April Fools day aside, security issues are no laughing matter, and now that ransomware is proving to be more of a pest than expected, one security company has rocked up with a free for all fix in case you need it.

One of the more notorious and serious security exploits affecting computers at the moment is a nasty little concept called “ransomware”, and if you’ve ever has the misfortune of seeing this exploit, you know how dangerous it is.

The technology preys on our likelihood of not backing up and also opening files we don’t actually mean to, with ransomware locking down critically used files when opened and forcing a ransom in order to get them to be unlocked.

In the past few months, we’ve seem quite a few of these turn up, and one security company has had enough, building a freeware product to protect PC owners against one of the more popular strains, CryptoWall.

“Ransomware is not only technologically challenging for both users and antimalware companies, but its success in extorting money is inspiring other cybercriminal groups to enter the ransomware business,” said Catalin Cosoi, Chief Security Strategist at Bitdefender.

”The tool we are releasing today blocks the encryption process even if the computer becomes infected.”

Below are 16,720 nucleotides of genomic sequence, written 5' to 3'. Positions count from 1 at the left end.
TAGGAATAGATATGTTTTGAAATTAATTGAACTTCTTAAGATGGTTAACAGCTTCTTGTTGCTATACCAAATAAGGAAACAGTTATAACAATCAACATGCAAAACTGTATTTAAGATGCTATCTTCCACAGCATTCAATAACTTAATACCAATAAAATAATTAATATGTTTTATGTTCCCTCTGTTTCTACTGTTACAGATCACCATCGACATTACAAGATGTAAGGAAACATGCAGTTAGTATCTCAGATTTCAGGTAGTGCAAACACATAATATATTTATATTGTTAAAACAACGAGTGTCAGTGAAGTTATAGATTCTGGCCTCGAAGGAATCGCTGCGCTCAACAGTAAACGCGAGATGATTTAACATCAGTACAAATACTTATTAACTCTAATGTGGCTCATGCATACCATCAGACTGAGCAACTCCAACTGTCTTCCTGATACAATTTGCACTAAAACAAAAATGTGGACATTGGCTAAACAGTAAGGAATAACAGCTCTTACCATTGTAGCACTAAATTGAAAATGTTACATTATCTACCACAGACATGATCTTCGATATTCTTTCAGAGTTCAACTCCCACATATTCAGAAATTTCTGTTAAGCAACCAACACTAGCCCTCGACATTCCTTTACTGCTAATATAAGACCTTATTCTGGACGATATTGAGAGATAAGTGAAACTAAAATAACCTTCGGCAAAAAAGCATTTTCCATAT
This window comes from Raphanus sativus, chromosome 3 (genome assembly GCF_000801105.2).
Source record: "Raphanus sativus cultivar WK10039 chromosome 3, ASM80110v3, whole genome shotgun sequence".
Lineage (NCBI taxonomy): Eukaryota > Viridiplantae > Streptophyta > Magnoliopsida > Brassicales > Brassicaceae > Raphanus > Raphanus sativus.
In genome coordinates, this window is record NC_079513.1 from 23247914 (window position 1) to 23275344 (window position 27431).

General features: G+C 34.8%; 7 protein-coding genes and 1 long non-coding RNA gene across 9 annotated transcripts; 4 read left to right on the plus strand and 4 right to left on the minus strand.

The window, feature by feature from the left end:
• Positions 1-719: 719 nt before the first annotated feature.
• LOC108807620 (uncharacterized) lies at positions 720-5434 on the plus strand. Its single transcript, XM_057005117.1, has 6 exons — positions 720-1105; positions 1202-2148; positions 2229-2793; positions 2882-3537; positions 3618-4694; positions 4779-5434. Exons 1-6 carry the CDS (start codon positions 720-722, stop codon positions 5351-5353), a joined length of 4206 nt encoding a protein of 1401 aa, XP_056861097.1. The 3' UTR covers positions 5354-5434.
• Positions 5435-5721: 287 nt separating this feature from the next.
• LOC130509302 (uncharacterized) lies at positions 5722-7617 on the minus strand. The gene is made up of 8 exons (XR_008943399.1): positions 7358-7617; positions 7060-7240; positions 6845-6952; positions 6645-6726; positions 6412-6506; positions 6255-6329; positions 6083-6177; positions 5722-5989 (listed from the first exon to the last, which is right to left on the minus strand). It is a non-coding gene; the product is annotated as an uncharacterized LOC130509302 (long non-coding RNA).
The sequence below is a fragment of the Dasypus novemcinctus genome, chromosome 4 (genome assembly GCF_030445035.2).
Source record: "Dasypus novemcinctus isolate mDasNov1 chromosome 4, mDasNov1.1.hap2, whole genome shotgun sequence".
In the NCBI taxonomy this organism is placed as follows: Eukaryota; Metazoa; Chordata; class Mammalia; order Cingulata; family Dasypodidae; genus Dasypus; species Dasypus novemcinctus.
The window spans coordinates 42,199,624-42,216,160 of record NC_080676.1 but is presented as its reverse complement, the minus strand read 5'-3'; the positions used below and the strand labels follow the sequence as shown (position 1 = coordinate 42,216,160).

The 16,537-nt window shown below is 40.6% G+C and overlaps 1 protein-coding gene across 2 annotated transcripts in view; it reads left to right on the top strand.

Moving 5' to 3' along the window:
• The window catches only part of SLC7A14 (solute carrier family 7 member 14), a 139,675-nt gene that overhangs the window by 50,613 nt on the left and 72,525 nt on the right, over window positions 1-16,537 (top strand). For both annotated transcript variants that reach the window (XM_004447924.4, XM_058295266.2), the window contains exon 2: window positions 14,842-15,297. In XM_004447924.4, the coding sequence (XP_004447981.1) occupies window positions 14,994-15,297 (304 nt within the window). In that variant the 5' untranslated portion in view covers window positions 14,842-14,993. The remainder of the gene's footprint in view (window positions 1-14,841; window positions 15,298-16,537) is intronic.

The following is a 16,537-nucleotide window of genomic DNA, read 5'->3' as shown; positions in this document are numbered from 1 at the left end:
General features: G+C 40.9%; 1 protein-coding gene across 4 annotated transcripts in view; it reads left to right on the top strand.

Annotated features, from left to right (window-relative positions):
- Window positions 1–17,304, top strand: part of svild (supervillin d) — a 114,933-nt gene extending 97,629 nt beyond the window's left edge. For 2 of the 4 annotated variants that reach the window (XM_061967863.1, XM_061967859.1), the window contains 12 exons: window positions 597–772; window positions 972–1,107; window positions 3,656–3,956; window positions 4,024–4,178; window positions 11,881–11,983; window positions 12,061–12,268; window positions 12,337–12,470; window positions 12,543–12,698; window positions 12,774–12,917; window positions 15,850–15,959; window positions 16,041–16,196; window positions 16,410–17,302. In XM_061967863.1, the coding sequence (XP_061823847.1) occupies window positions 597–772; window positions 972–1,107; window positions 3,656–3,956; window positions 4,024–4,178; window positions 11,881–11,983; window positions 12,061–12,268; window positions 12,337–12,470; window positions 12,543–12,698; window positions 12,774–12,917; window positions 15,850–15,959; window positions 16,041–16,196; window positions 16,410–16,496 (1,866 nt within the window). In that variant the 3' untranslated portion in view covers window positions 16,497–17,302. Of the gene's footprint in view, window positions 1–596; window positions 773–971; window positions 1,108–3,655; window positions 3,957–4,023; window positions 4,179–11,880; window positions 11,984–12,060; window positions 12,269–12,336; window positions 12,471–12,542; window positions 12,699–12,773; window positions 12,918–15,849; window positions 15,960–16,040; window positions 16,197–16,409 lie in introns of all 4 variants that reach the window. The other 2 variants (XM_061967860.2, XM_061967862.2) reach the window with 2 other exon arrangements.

So how does it work?

According to Bogdan Botezatu, a Senior E-Threat Analyst at Bitdefender, the Windows-only tool us about stopping the infection from ever taking place, essentially stopping ransomware in its tracks before it has the potential to destroy anything.

“When a ransomware strain infects a computer, they plant what we call a “flag” to mark that the respective computer had already been infected,” he said.

“When the ransomware attempts to run and detects the presence of the flag, it exits the decryption procedure and leaves the files intact. The Anti-Ransomware tool computes and sets these flags to generate what we call ‘an immune response’.”

That immune response is a little like white blood cells attacking a virus in your body, but acting at a hyper-fast level and thwarting it immediately, which means the affected ransomware can’t gain a foothold and lock files up.

Right now, the Bitdefender solution is only available for Windows-based computers particularly because of how heavy the spate of ransomware is on Windows, but Botezatu did say that it is looking at potentially porting the solution to Linux and Mac OS if the exploit becomes more severe and infects greater amounts of computers with those operating systems.

“CryptoWall is one of the most prolific strains of crypto-ransomware,” he said to GadgetGuy.

“In one year, it managed to extort an estimated of US $380 million by denying access to the files. Already at version 4.0, Cryptowall is constantly undergoing development.”

That’s not good news for people keen on keeping their files away from the mitts of cybercriminals, but at least security companies are on it, with this just giving you yet one more reason to make sure you have up-to-date internet security on your computer.

If you do run Windows, though, and you’re not quite sure how recent your security solution is, you might want to get to fixing that, and look into Bitdefender’s CryptoWall blocker in the meantime, which can be found at the Bitdefender website (or just click this bit of text here).